Issue 11 Misuse of alcohol and other drugs can lead to depression because these substances affect the bodys chemical balance. Based on concerns about potential liver damage from overdoses of acetaminophen, the active ingredient in Tylenol, Johnson and Johnson announced that the company plans to lower the maximum dose for Extra Strength Tylenol from 4,000 mg 3,000 mg. daily. A study has found that many songs popular with teens include references to alcohol, and some of these references are brand specific. Alcohol references are most common in rap, R&B and hip hop. Painkillers and anti-anxiety drugs cause more drug-related deaths than heroin and cocaine combined. Home medicine cabinets have become the new drug dealers. Each day, nearly 2,500 teens use prescription drugs to get high for the first time and a majority of those pills are known to come from family and friends, including the medicine cabinet.

November 2011

A New Parent Helpline: (www.drugfree.org )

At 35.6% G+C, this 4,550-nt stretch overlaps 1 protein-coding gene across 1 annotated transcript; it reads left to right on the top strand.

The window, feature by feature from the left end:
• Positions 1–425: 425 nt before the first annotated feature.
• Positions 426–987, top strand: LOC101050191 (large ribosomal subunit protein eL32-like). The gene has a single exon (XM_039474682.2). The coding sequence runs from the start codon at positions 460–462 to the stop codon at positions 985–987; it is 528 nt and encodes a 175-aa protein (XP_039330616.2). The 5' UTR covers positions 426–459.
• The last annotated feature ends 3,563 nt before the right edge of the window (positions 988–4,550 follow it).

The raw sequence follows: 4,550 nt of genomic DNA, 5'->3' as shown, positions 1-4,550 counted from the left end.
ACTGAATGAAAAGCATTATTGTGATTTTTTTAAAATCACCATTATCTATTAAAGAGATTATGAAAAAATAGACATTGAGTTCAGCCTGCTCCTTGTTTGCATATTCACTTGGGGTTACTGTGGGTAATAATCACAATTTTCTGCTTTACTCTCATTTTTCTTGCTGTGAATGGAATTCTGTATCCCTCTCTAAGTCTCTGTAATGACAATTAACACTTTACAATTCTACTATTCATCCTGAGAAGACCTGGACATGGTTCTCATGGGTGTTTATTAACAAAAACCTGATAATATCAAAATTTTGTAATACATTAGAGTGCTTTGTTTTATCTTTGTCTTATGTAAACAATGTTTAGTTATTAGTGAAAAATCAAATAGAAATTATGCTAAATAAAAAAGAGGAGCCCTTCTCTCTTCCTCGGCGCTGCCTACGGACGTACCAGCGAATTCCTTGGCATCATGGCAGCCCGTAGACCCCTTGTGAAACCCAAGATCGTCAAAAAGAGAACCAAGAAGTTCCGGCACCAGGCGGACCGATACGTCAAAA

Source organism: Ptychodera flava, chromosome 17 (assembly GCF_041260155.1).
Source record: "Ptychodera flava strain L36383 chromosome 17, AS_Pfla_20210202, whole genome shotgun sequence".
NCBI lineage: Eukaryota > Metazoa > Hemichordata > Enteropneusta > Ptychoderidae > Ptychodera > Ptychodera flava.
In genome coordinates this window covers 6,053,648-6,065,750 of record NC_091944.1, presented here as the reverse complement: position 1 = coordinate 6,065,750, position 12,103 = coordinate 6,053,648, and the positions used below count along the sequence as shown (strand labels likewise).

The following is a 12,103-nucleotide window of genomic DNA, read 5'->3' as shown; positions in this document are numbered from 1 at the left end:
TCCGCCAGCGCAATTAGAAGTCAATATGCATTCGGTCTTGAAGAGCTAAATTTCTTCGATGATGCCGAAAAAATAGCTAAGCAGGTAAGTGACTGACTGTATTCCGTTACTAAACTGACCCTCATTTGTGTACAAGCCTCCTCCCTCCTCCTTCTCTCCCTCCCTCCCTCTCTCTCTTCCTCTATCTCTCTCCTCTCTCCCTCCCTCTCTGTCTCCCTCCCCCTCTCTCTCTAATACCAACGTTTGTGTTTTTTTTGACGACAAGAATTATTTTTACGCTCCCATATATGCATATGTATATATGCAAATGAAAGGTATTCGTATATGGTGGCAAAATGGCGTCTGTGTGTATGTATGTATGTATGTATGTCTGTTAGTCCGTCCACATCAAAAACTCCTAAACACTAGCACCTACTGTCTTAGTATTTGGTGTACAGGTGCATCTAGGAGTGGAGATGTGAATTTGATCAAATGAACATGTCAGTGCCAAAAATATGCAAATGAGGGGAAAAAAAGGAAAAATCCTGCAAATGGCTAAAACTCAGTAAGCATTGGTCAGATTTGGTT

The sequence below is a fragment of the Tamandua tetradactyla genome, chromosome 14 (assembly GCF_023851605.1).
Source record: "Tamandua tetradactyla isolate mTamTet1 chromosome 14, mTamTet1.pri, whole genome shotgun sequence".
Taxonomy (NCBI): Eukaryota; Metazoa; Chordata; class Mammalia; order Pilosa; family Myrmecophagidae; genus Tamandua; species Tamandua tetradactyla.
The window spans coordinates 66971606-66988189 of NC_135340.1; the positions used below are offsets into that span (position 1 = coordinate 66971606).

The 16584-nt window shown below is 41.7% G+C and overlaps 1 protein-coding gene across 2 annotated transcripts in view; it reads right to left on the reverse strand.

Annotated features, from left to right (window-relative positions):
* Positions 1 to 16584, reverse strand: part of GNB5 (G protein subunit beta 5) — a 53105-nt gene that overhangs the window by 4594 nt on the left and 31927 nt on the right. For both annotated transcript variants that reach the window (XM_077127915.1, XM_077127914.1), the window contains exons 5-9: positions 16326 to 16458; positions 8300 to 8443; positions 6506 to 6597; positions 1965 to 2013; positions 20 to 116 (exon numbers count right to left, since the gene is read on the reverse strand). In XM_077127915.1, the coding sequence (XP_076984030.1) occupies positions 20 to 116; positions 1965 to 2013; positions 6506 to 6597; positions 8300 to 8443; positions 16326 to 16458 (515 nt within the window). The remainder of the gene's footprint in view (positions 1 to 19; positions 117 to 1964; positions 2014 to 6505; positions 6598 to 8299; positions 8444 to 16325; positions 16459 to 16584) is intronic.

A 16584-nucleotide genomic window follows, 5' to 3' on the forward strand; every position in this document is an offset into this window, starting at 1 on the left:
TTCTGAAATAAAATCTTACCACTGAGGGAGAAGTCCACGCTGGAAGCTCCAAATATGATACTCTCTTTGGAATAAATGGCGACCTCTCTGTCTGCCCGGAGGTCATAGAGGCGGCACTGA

When parents find out their teen is abusing drugs or alcohol, the familys immediate focus is generally on getting help for the teen. But parents are often in great need of help themselves. They may need advice on what to say to their teen, how to evaluate whether he or she needs professional treatment and where to find the appropriate substance abuse treatment program if one is needed. The Parents Toll-Free Helpline, 1 855 DRUGFREE (1-855-378-4373) is staffed by clinical social workers with practical experience in substance abuse prevention and treatment. Parents may need a counselor to walk them through exactly what they will say to their teenager when they suspect substance abuse. If they have not already done so, parents need to establish rules about alcohol and other drugs, and consequences for breaking those rules. Parents may also need help figuring out whether their adolescent should get professional assessment.